Howard Gay was bored after he retired from the City of Surrey and moved to Langley. So he started volunteering as a driver, taking other seniors to medical appointments and pickup their groceries. (Dan Ferguson/Langley Advance Times)

Howard Gay was bored after he retired from the City of Surrey and moved to Langley. So he started volunteering as a driver, taking other seniors to medical appointments and pickup their groceries. (Dan Ferguson/Langley Advance Times)

Doing something different: why some seniors volunteer after retirement

A great way to fight boredom and make a contribution, they say

A good retirement is an active retirement, say seniors who volunteer.

Howard Gay, 61, was bored after he retired – following more than 30 years with the City of Surrey – and moved to Langley.

“I was sitting on the couch with nothing to do,” Gay recalled.

He made the move to Langley two years ago, on a Friday the 13th, just in time for the arrival of COVID-19 and lockdowns that limited social opportunities.

“They closed B.C.” is how he summarized it.

So when the seniors centre reopened after shutting down during the early days of the pandemic, he was first in line.

READ ALSO: Need for volunteer drivers ‘critical’ for Langley senior

Learning they needed volunteers, Gay, who has a Class 1 driver’s licence, took the centre’s volunteering course, underwent a criminal record check, and registered his car.

As a volunteer driver, he takes other seniors to medical appointments and picks up their grocery orders.

He gets mileage, and ICBC tops up his insurance, but he is responsible for maintenance and repair.

Gay has taken people as far west as North Vancouver, for cancer treatments, and as far east as Abbotsford.

He enjoys the contact with clients and hearing their stories.

“Some people need an ear,” he said.

“It works for me, too, because I’m not a prisoner in my place.”

It also avoids idleness. “I miss working,” he said.

“I miss that structure of going to work, sitting with the guys, having coffee. This helps.”

Volunteering helps, he said.

“It’s all good. It gives me something to look forward to.”

After retirement, Sue and Ron Vauthrin pursued a mutual passion for rocks and silversmithing. They volunteer many hours to help teach novices.
(Langley Advance Times files)

After retirement, Sue and Ron Vauthrin pursued a mutual passion for rocks and silversmithing. They volunteer many hours to help teach novices.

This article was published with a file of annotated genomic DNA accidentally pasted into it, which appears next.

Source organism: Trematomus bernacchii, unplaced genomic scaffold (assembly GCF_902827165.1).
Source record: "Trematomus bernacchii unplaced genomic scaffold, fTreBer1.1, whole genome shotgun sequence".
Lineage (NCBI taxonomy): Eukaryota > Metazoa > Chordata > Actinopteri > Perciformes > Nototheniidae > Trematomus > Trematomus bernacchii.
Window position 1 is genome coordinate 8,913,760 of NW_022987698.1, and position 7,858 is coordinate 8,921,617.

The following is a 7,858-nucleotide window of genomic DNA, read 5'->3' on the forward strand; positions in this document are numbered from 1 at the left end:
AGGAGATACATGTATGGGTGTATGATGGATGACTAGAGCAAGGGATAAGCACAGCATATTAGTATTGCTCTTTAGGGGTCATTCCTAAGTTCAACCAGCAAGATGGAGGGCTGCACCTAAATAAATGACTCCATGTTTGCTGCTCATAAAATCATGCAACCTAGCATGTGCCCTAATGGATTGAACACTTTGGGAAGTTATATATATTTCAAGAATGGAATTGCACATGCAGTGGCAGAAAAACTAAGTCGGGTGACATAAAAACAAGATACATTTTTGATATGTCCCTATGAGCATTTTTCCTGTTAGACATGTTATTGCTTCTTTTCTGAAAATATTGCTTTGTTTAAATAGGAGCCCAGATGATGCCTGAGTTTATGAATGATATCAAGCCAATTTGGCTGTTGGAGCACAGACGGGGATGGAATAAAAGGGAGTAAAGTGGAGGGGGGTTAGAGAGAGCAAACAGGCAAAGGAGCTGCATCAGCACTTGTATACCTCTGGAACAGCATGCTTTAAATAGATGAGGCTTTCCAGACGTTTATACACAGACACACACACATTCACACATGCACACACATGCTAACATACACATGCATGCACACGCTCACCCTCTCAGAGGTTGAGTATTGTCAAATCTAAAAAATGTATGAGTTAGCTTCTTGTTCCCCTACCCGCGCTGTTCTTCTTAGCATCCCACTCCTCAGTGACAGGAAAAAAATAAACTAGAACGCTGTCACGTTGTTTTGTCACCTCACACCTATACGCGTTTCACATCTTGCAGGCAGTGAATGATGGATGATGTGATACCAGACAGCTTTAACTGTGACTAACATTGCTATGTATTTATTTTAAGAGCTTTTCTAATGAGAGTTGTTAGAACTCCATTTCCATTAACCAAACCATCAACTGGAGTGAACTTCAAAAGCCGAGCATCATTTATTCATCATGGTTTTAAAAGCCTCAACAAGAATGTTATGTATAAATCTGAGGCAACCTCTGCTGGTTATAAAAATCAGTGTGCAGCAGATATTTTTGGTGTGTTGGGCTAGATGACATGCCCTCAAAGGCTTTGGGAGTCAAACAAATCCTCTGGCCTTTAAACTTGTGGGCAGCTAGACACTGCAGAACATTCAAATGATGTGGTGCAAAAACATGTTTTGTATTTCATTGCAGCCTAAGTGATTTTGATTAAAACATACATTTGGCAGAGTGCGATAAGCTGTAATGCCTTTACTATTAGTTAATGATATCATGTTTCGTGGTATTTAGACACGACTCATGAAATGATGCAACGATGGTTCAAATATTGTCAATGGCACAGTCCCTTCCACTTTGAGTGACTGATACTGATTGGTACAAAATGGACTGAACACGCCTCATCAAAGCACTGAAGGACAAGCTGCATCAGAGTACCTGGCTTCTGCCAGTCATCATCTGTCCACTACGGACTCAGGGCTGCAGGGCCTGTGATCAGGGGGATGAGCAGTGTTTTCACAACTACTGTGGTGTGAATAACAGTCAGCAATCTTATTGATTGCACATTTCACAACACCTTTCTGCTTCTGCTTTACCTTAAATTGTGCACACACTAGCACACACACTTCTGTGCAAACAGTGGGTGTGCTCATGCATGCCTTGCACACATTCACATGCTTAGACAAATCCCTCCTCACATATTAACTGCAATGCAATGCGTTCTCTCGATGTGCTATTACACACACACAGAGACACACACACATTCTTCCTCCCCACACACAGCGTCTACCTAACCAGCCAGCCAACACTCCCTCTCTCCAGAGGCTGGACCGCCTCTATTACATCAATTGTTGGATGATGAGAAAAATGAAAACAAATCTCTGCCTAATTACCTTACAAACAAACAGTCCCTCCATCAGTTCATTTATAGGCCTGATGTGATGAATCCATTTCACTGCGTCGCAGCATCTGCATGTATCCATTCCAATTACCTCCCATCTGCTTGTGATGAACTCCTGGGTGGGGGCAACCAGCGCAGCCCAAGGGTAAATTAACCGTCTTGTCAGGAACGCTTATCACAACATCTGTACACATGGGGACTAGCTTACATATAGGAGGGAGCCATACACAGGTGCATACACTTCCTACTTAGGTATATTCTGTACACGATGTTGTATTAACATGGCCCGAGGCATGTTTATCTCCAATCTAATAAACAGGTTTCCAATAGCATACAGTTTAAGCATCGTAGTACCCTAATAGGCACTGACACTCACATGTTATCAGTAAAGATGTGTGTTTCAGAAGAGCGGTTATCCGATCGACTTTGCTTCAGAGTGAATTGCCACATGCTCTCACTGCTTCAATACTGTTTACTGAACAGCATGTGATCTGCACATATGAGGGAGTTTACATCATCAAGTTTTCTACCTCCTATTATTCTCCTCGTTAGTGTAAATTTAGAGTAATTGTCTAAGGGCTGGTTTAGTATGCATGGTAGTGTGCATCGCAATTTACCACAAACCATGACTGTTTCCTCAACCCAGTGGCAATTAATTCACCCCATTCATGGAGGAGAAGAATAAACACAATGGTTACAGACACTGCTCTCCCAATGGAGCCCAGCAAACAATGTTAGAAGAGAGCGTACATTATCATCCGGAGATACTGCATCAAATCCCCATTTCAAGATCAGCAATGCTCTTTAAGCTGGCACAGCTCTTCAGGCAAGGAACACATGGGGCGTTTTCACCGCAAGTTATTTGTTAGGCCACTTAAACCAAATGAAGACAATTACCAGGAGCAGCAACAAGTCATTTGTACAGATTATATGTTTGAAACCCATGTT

(Langley Advance Times files)

Back when Aldergrove resident Ron Vauthrin was working as a millwright, he and his wife, Sue, would move to a new community every few years to work on projects.

Usually, they were smaller towns without too much in the way of recreation.

“The choice was go to the bar, or study,” Vauthrin recalled.

So he started studying, which eventually led him to his current passion, silversmithing.

Sue, 74, and Ron, 82, both say the key to life after retirement is to know what you will be doing beforehand, rather than try to find an interest after stopping work.

READ ALSO: Langley’s Seniors of the Year dedicated volunteers

“We both knew what we wanted do, and it wasn’t yard work,” is how Sue put it.

“We did this while we worked,” Sue recalled.

“We took our kids on field trips.”

They also invested in equipment while they were both working and better able to afford it.

As members of the Aldergrove-based Fraser Valley Rock and Gem Club, Sue, who retired as an administrator in real estate, has volunteered as treasurer, while Ron has served as a volunteer instructor – guiding novices.

Their advice to people near retirement is to prepare for it – “find something that they enjoy doing,” Sue commented.

“And pursue that,” Ron added.

“And have something to look forward to,” Sue concluded.

Researchers agree.

The Sloan Center on Aging and Work at Boston College has found that only individuals who are truly engaged in their post-retirement volunteering enjoy the psychological benefits of such pursuits.


Is there more to the story? Email: dan.ferguson@langleyadvancetimes.com

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